Until now, the result set column names are assumed to be the same as the column names specified in the mapping document. This can be problematic for SQL queries that join multiple tables, since the same column names can appear in more than one table.
Column alias injection is needed in the following query (which most likely will fail):
sess.createSQLQuery("SELECT c.*, m.*  FROM CATS c, CATS m WHERE c.MOTHER_ID = c.ID")
 .addEntity("cat", Cat.class)
 .addEntity("mother", Cat.class)
The query was intended to return two Cat instances per row: a cat and its mother. The query will, however, fail because there is a conflict of names; the instances are mapped to the same column names. Also, on some databases the returned column aliases will most likely be on the form "c.ID", "c.NAME", etc. which are not equal to the columns specified in the mappings ("ID" and "NAME").
The following form is not vulnerable to column name duplication:
sess.createSQLQuery("SELECT {cat.*}, {mother.*}  FROM CATS c, CATS m WHERE c.MOTHER_ID = c.ID")
 .addEntity("cat", Cat.class)
 .addEntity("mother", Cat.class)
This query specified:
  • the SQL query string, with placeholders for Hibernate to inject column aliases
  • the entities returned by the query
The {cat.*} and {mother.*} notation used above is a shorthand for "all properties". Alternatively, you can list the columns explicitly, but even in this case Hibernate injects the SQL column aliases for each property. The placeholder for a column alias is just the property name qualified by the table alias. In the following example, you retrieve Cats and their mothers from a different table (cat_log) to the one declared in the mapping metadata. You can even use the property aliases in the where clause.
String sql = "SELECT ID as {}, NAME as {}, " + 
         "BIRTHDATE as {c.birthDate}, MOTHER_ID as {c.mother}, {mother.*} " +
         "FROM CAT_LOG c, CAT_LOG m WHERE {c.mother} = c.ID";

List loggedCats = sess.createSQLQuery(sql)
        .addEntity("cat", Cat.class)
        .addEntity("mother", Cat.class).list()

16.2.5. Returning Non-managed Entities

In most cases the above alias injection is needed. For queries relating to more complex mappings, like composite properties, inheritance discriminators, collections etc., you can use specific aliases that allow Hibernate to inject the proper aliases.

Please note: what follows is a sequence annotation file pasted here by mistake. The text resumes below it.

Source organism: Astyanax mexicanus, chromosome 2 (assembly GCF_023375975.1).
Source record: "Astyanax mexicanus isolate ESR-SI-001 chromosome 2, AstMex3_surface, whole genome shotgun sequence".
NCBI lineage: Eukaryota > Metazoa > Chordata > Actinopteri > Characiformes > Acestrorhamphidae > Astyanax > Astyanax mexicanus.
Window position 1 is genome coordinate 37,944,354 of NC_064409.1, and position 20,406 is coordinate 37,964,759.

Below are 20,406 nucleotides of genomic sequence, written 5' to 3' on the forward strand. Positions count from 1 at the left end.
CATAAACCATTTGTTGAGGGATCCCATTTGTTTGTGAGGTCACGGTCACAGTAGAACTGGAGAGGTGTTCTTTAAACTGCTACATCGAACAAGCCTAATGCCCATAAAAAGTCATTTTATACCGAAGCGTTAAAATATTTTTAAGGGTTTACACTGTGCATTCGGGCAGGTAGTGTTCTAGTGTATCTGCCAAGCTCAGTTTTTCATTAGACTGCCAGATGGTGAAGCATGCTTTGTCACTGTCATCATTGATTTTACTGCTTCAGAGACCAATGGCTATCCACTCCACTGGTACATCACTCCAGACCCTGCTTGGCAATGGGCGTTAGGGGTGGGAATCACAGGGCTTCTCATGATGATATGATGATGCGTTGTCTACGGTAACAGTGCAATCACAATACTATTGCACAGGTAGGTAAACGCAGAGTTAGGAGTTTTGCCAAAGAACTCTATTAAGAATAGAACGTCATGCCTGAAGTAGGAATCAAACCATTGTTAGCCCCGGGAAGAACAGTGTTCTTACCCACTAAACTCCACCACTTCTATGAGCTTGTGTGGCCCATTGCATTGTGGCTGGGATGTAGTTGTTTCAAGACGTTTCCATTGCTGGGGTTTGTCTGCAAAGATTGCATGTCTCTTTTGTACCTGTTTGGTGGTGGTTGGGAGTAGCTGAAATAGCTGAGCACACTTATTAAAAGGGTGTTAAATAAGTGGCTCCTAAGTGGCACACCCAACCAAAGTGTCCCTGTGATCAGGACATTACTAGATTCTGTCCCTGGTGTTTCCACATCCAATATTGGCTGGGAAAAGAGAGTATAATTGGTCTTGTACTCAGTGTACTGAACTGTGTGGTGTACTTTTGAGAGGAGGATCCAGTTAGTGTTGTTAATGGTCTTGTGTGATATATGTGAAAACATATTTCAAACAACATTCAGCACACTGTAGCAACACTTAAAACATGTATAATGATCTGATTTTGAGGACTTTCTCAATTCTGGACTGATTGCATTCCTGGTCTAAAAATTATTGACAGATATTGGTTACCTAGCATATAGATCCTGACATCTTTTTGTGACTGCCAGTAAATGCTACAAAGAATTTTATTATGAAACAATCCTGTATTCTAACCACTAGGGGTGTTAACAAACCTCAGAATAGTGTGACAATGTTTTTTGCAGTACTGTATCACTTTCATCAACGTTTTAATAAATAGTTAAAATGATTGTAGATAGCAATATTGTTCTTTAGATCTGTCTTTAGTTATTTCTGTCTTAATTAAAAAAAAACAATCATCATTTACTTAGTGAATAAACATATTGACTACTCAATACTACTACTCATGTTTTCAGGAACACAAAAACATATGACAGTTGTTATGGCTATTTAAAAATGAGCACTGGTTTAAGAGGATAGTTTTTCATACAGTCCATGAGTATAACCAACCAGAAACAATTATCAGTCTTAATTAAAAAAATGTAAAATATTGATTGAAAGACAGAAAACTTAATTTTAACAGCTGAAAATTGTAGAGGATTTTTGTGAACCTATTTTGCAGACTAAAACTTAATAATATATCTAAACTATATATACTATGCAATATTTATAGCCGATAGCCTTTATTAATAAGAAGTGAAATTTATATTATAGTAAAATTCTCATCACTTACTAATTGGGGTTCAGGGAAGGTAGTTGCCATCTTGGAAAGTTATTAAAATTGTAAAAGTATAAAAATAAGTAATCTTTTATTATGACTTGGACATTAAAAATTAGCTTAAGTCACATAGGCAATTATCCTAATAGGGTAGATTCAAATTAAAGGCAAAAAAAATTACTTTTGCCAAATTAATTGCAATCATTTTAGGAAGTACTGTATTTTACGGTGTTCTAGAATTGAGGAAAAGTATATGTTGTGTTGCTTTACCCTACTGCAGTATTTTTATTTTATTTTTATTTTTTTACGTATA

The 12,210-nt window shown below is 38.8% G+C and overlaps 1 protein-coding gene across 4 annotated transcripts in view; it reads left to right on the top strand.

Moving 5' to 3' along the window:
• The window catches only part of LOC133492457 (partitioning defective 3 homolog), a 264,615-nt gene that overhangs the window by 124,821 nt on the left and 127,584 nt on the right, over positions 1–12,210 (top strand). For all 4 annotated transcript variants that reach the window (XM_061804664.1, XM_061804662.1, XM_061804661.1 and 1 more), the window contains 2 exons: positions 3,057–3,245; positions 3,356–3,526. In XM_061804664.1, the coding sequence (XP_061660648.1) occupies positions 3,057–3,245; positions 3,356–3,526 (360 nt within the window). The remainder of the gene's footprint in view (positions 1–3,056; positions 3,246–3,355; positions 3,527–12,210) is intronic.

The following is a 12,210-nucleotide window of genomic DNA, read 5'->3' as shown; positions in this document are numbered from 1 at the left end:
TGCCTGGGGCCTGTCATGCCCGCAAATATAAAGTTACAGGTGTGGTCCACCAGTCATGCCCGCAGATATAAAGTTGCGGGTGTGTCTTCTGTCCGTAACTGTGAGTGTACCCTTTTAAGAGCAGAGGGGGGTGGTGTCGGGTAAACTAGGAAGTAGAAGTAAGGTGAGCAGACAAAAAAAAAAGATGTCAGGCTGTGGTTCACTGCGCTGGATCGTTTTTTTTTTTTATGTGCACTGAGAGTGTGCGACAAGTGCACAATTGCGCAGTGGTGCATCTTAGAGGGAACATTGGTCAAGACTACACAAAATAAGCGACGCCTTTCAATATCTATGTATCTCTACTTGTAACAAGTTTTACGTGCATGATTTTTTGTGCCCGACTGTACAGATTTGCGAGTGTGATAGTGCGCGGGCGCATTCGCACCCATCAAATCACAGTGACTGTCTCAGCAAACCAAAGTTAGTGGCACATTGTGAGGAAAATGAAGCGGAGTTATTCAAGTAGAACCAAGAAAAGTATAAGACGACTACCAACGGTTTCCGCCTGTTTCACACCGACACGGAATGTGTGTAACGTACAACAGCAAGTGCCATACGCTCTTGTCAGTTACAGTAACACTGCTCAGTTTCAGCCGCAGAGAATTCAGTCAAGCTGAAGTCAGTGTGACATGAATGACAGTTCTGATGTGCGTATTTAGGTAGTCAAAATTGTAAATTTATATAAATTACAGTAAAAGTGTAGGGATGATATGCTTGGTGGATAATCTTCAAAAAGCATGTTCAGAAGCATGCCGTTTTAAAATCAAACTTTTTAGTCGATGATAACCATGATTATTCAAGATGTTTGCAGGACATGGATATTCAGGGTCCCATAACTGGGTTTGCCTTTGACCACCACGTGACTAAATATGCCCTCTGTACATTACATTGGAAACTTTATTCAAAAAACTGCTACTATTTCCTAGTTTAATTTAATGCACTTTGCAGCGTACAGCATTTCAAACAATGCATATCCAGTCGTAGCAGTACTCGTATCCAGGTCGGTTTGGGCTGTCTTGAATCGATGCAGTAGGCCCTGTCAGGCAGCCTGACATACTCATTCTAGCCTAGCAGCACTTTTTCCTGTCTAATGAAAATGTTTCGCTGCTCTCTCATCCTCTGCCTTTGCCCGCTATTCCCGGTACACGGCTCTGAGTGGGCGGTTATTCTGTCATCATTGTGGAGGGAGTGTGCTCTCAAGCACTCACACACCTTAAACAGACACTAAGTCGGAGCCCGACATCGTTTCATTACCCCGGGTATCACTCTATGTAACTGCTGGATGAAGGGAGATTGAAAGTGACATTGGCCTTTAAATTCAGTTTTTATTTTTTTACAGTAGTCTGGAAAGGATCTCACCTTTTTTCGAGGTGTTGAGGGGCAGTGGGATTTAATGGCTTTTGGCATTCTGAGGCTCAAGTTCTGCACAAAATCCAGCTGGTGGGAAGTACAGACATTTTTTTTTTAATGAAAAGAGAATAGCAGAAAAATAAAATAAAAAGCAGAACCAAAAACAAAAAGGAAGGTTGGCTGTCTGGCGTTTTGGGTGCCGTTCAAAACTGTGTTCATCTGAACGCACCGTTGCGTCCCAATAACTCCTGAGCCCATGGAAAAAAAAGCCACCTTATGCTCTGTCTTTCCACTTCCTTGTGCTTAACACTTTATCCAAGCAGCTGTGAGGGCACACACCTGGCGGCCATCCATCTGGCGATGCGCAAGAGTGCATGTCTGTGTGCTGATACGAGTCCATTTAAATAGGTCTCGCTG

The following table shows the different ways you can use the alias injection. Please note that the alias names in the result are simply examples; each alias will have a unique and probably different name when used.

Table 16.1. Alias injection names

Description Syntax Example
A simple property {[aliasname].[propertyname]} A_NAME as {}
A composite property {[aliasname].[componentname].[propertyname]} CURRENCY as {item.amount.currency}, VALUE as {item.amount.value}
Discriminator of an entity {[aliasname].class} DISC as {item.class}
All properties of an entity {[aliasname].*} {item.*}
A collection key {[aliasname].key} ORGID as {coll.key}
The id of an collection {[aliasname].id} EMPID as {}
The element of an collection {[aliasname].element} XID as {coll.element}
property of the element in the collection {[aliasname].element.[propertyname]} NAME as {}
All properties of the element in the collection {[aliasname].element.*} {coll.element.*}
All properties of the the collection {[aliasname].*} {coll.*}

16.2.6. Handling Inheritance

Native SQL queries which query for entities that are mapped as part of an inheritance must include all properties for the baseclass and all its subclasses.

16.2.7. Parameters

Native SQL queries support positional as well as named parameters:
Query query = sess.createSQLQuery("SELECT * FROM CATS WHERE NAME like ?").addEntity(Cat.class);
List pusList = query.setString(0, "Pus%").list();
query = sess.createSQLQuery("SELECT * FROM CATS WHERE NAME like :name").addEntity(Cat.class);
List pusList = query.setString("name", "Pus%").list();